EPJ Web Conf.
Volume 146, 2017ND 2016: International Conference on Nuclear Data for Science and Technology
|Number of page(s)||4|
|Section||Nuclear Data for Applications|
|Published online||13 September 2017|
Experiments at the GELINA facility for the validation of the self-indication neutron resonance densitometry technique
1 Society and Policy Support, Belgian nuclear research centre SCK·CEN, Mol, Belgium
2 Ecole polytechnique de Bruxelles – Université libre de Bruxelles ULB, Brussels, Belgium
3 European Commission, Joint Research Centre JRC, Directorate G, Geel, Belgium
a e-mail: email@example.com
Published online: 13 September 2017
Self-Indication Neutron Resonance Densitometry (SINRD) is a passive non-destructive method that is being investigated to quantify the 239Pu content in a spent fuel assembly. The technique relies on the energy dependence of total cross sections for neutron induced reaction. The cross sections show resonance structures that can be used to quantify the presence of materials in objects, e.g. the total cross-section of 239Pu shows a strong resonance close to 0.3 eV. This resonance will cause a reduction of the number of neutrons emitted from spent fuel when 239Pu is present. Hence such a reduction can be used to quantify the amount of 239Pu present in the fuel. A neutron detector with a high sensitivity to neutrons in this energy region is used to enhance the sensitivity to 239Pu. This principle is similar to self-indication cross section measurements. An appropriate detector can be realized by surrounding a 239Pu-loaded fission chamber with appropriate neutron absorbing material. In this contribution experiments performed at the GELINA time-of-flight facility of the JRC at Geel (Belgium) to validate the simulations are discussed. The results confirm that the strongest sensitivity to the target material was achieved with the self-indication technique, highlighting the importance of using a 239Pu fission chamber for the SINRD measurements.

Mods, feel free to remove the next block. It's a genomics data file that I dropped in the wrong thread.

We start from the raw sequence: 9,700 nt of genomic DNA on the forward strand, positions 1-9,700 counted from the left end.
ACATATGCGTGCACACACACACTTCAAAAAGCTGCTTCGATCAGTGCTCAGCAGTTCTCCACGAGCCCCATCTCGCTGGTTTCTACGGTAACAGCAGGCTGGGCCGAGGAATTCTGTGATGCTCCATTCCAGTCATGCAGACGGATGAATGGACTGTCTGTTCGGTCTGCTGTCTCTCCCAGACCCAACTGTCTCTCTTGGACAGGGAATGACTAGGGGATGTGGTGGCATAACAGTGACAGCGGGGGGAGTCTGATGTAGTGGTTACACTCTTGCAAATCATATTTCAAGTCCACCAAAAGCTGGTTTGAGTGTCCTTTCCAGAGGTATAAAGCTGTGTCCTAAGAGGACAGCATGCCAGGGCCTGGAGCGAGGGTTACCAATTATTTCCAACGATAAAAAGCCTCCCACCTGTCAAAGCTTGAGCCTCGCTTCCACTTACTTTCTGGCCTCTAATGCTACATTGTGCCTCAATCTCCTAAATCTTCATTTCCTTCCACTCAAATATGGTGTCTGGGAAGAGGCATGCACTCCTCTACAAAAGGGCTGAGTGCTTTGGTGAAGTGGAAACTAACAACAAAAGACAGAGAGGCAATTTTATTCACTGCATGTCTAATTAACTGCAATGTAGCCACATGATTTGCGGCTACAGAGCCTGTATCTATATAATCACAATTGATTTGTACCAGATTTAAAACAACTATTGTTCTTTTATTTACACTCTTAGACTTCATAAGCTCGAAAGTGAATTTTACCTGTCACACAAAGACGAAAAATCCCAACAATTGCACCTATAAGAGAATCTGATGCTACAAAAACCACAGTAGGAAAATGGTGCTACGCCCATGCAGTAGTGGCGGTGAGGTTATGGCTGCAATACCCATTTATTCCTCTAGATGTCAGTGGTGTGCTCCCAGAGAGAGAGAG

© The Authors, published by EDP Sciences, 2017
This is an Open Access article distributed under the terms of the Creative Commons Attribution License 4.0, which permits unrestricted use, distribution, and reproduction in any medium, provided the original work is properly cited.
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